Fibromyalgia hip pain

Health studies have found that females feel hip joint pain more frequently than males with fibromyalgia. It’s likely because women have broader hips, which means the legs are at different angles and are more stressful. Some studies have speculated that this excessive female effect is due to hormonal changes and weight gain arising during pregnancy.

This raises bone density and the risk of associated chronic pain conditions. While hip pain is a common fibromyalgic symptom, it needs to be distinguished from arthritis. Arthritis can invade hips because it has formed there, and cause chronic hip pain. It is important to remember that the discomfort is bone-related with arthritis, while the pain involved with fibromyalgia is tissue and muscle.

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Hip pain is one of several signs patients may experience with fibromyalgia. The pain can be difficult to cope with and it will require proper treatment to be alleviated so it is important that you present yourself to the doctor if you feel that your hip pain has been going on for a long time (generally speaking, pain begins to be labeled as “chronic” after 3 months in the human body).

Hip pain or arthritis?

What arthritis does is attack bone structure joints which can cause chronic pain in the area it develops in. Hip pain also occurs with those with inflammation, the same way it does in those with fibromyalgia. It is certainly worth noting, however, that arthritis pain is a bone-related pain, while the pain experienced by those with fibromyalgia is related to the muscles and tissues.

In addition, the hip pain with fibromyalgia is more widespread and less centralized than the hip pain with arthritis. Do also bear in mind that older patients with fibromyalgia may also experience referred hip pain and hip-related knee pain.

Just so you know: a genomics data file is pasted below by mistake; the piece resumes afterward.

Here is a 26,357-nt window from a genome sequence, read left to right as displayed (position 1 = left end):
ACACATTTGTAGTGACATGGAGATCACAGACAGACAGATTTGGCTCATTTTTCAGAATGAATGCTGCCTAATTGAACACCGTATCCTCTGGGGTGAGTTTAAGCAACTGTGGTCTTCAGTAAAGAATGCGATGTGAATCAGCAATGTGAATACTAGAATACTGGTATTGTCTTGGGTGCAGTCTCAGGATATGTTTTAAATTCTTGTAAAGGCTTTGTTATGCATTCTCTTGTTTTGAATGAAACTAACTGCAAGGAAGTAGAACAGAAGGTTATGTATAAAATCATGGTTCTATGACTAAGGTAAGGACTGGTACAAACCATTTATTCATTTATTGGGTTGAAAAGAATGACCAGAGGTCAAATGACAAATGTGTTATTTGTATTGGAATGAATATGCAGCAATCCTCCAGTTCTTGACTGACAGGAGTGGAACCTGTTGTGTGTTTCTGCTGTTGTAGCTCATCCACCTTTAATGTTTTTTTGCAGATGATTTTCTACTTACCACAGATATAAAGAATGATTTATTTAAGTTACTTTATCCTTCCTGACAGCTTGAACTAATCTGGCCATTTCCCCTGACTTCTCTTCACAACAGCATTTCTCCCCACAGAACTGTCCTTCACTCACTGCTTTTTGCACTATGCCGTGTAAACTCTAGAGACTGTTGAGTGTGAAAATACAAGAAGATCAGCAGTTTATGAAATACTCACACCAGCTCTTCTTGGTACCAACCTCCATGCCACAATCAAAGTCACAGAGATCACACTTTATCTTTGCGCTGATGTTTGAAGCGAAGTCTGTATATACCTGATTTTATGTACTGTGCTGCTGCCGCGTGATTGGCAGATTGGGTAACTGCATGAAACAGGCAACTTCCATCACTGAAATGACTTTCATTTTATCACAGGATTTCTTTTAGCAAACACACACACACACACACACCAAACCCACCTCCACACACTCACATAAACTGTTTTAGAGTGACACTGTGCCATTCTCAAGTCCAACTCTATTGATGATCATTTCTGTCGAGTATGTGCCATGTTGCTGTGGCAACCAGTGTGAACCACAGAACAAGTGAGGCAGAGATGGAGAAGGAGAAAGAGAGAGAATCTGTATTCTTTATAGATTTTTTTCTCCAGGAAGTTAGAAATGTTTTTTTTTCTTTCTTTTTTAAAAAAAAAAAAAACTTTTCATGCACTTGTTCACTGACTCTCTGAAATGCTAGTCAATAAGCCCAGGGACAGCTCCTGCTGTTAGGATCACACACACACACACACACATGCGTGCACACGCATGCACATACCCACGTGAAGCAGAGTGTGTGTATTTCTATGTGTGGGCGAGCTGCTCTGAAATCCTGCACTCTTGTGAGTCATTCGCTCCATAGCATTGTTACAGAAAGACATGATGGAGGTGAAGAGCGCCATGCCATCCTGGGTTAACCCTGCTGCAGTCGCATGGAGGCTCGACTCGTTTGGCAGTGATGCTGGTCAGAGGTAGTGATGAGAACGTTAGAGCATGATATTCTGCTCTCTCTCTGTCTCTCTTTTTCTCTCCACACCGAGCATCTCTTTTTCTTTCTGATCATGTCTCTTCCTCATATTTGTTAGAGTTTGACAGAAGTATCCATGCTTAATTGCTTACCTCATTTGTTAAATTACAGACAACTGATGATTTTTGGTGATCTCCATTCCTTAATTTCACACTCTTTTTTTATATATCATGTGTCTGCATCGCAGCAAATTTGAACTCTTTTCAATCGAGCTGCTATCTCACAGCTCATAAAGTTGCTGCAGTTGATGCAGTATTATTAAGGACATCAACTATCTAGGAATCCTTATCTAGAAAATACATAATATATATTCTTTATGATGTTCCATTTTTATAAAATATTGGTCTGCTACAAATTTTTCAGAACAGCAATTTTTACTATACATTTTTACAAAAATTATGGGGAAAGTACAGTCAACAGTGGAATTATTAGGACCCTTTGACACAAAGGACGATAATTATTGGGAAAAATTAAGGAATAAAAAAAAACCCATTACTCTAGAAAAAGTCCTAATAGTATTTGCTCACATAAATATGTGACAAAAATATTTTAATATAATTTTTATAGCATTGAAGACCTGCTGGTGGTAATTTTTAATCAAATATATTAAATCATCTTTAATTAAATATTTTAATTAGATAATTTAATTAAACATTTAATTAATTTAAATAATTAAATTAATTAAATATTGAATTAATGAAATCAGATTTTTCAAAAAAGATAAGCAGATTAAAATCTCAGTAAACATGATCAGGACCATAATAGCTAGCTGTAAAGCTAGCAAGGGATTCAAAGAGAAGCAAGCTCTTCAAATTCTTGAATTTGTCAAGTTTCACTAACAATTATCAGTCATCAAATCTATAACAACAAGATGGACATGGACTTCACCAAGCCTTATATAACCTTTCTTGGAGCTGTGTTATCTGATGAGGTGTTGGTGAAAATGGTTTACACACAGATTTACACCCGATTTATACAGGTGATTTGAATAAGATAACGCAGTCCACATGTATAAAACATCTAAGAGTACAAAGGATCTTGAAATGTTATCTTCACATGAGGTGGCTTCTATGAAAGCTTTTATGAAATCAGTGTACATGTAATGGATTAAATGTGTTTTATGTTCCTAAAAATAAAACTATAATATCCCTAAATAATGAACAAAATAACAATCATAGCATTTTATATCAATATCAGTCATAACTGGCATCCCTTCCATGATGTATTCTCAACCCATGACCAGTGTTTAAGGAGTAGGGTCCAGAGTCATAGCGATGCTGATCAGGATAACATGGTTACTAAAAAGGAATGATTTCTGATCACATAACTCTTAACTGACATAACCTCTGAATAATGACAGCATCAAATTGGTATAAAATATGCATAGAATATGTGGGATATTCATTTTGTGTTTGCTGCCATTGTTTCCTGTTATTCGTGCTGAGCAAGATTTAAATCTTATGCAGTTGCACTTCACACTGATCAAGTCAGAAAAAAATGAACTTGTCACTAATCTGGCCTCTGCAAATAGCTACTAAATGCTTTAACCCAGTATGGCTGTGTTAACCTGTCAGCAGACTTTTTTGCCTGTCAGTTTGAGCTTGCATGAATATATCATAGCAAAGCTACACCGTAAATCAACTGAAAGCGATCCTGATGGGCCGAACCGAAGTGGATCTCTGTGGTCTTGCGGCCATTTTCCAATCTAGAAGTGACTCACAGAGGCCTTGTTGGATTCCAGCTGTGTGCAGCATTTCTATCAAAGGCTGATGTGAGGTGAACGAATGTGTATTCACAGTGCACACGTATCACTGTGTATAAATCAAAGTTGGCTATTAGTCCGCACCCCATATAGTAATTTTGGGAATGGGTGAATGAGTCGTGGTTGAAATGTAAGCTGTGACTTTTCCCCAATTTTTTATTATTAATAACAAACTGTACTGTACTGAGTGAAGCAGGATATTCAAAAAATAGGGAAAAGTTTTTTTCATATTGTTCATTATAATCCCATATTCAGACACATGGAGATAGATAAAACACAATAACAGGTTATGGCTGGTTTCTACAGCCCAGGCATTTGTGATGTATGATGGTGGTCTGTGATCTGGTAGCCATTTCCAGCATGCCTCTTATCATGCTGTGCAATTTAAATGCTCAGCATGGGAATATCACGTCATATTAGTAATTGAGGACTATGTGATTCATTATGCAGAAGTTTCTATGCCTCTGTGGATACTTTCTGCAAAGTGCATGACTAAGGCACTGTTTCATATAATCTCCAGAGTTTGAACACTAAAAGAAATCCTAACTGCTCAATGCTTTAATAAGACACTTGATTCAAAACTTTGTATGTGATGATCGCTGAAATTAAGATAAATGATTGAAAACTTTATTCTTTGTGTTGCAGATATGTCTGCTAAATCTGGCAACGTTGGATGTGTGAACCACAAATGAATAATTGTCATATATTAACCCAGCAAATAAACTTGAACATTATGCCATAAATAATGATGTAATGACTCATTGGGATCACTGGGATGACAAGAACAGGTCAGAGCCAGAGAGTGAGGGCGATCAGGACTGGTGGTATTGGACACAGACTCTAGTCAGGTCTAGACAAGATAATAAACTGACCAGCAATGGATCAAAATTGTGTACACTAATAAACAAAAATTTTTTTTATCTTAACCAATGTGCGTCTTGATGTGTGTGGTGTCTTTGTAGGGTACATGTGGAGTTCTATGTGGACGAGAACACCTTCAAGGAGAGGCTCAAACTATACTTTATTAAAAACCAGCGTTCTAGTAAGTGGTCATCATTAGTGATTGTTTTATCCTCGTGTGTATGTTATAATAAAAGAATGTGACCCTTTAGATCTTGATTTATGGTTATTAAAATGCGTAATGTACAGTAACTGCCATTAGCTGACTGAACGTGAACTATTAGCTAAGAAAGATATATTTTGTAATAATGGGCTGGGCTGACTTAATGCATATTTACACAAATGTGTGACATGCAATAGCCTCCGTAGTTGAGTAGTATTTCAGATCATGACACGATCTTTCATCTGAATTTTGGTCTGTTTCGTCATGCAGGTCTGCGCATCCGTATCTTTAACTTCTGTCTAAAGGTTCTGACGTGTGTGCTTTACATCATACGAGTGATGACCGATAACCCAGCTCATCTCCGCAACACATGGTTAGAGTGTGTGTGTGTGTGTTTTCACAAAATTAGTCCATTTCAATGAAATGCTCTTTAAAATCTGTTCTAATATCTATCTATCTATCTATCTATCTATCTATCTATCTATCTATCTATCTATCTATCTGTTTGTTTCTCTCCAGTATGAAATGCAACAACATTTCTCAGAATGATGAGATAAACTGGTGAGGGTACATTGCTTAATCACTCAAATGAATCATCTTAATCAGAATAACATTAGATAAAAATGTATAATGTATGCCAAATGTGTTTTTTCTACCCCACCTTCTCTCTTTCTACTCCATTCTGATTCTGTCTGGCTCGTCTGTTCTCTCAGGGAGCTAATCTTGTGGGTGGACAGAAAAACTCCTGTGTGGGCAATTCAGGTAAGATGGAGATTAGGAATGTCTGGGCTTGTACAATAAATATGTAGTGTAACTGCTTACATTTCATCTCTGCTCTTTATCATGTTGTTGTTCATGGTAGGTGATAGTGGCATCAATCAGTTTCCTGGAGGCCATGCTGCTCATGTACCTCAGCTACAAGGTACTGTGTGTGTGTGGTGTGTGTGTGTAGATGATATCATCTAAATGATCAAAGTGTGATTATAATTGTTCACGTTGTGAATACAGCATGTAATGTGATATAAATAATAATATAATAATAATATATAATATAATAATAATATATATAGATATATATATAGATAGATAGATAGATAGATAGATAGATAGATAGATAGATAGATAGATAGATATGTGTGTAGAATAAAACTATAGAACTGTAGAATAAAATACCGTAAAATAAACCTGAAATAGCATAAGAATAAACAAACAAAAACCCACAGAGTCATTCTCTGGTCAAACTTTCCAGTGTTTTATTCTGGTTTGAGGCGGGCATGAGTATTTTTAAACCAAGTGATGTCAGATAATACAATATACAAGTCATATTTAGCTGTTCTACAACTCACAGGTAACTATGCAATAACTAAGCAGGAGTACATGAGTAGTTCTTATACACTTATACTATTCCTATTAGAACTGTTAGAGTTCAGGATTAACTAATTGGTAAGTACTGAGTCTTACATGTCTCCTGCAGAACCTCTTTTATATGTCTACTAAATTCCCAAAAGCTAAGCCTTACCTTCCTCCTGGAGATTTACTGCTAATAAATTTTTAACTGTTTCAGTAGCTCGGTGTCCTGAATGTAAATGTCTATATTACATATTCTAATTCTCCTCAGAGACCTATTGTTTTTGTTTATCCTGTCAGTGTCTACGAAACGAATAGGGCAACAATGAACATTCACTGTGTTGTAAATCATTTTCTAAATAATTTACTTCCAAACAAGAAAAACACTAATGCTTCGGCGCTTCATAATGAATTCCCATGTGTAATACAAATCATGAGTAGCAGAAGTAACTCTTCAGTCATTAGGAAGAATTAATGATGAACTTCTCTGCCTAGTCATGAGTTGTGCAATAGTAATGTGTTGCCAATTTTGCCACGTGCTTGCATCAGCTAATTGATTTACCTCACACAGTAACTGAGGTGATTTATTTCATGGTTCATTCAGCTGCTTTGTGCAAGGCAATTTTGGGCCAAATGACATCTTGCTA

Treating Fibromyalgia and Hip Flexor Pain

Avoid sitting in one position

One simple way to prevent some fibromyalgia and hip flexor pain is to avoid long periods of time sitting in one position. Get up and move around periodically so you don’t have time to set your muscles in one position.

Safe and effective exercise

You also hear me advocating healthy and efficient exercise and the value of taking part in any form of exercise to keep the body strong and more comfortable, and this is another suggestion even for hip flexor pain.

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Yoga, Tai Chi, meditation and acupuncture

As many patients claim, Yoga, Tai Chi, meditation, and acupuncture may also be helpful. Although you might be doubtful of the effectiveness of these Eastern-borrowed treatments, they could be beneficial with fibromyalgia as they extend the body and operate on other places on the body that may connect with the sore region (such as acupuncture).


  • Hip Pain: Is It Fibromyalgia or Is it a Different Condition? via Fibromyalgia Treating